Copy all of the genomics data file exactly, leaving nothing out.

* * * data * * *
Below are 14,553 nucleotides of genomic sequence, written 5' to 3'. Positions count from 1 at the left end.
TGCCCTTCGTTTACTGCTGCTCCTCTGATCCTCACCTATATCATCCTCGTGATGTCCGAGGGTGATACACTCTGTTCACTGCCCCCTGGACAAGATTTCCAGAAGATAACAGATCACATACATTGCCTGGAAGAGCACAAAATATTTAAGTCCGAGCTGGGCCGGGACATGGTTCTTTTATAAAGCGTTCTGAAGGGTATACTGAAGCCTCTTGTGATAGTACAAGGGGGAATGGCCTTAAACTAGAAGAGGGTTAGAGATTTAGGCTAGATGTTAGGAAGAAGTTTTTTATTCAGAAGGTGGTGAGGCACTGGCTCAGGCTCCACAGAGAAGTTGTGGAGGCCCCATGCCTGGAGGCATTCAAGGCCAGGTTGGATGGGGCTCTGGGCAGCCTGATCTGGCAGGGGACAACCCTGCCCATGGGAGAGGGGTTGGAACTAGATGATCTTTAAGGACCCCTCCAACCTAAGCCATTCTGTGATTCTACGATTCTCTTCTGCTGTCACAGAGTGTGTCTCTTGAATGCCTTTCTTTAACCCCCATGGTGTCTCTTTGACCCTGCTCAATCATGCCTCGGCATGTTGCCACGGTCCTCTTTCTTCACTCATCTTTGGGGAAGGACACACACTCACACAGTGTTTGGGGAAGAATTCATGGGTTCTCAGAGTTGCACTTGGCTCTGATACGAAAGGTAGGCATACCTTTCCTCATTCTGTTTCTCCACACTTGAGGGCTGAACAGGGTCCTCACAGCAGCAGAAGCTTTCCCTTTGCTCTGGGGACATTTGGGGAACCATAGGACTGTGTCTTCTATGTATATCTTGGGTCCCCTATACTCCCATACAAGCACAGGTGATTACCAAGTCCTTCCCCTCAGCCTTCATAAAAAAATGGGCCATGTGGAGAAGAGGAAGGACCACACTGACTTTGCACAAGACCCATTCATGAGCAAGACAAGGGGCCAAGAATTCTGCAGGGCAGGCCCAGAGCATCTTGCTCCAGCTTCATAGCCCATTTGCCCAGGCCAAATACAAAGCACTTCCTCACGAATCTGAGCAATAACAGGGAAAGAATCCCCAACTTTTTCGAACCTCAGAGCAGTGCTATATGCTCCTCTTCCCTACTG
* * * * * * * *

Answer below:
Below are 14,553 nucleotides of genomic sequence, written 5' to 3'. Positions count from 1 at the left end.
TGCCCTTCGTTTACTGCTGCTCCTCTGATCCTCACCTATATCATCCTCGTGATGTCCGAGGGTGATACACTCTGTTCACTGCCCCCTGGACAAGATTTCCAGAAGATAACAGATCACATACATTGCCTGGAAGAGCACAAAATATTTAAGTCCGAGCTGGGCCGGGACATGGTTCTTTTATAAAGCGTTCTGAAGGGTATACTGAAGCCTCTTGTGATAGTACAAGGGGGAATGGCCTTAAACTAGAAGAGGGTTAGAGATTTAGGCTAGATGTTAGGAAGAAGTTTTTTATTCAGAAGGTGGTGAGGCACTGGCTCAGGCTCCACAGAGAAGTTGTGGAGGCCCCATGCCTGGAGGCATTCAAGGCCAGGTTGGATGGGGCTCTGGGCAGCCTGATCTGGCAGGGGACAACCCTGCCCATGGGAGAGGGGTTGGAACTAGATGATCTTTAAGGACCCCTCCAACCTAAGCCATTCTGTGATTCTACGATTCTCTTCTGCTGTCACAGAGTGTGTCTCTTGAATGCCTTTCTTTAACCCCCATGGTGTCTCTTTGACCCTGCTCAATCATGCCTCGGCATGTTGCCACGGTCCTCTTTCTTCACTCATCTTTGGGGAAGGACACACACTCACACAGTGTTTGGGGAAGAATTCATGGGTTCTCAGAGTTGCACTTGGCTCTGATACGAAAGGTAGGCATACCTTTCCTCATTCTGTTTCTCCACACTTGAGGGCTGAACAGGGTCCTCACAGCAGCAGAAGCTTTCCCTTTGCTCTGGGGACATTTGGGGAACCATAGGACTGTGTCTTCTATGTATATCTTGGGTCCCCTATACTCCCATACAAGCACAGGTGATTACCAAGTCCTTCCCCTCAGCCTTCATAAAAAAATGGGCCATGTGGAGAAGAGGAAGGACCACACTGACTTTGCACAAGACCCATTCATGAGCAAGACAAGGGGCCAAGAATTCTGCAGGGCAGGCCCAGAGCATCTTGCTCCAGCTTCATAGCCCATTTGCCCAGGCCAAATACAAAGCACTTCCTCACGAATCTGAGCAATAACAGGGAAAGAATCCCCAACTTTTTCGAACCTCAGAGCAGTGCTATATGCTCCTCTTCCCTACTG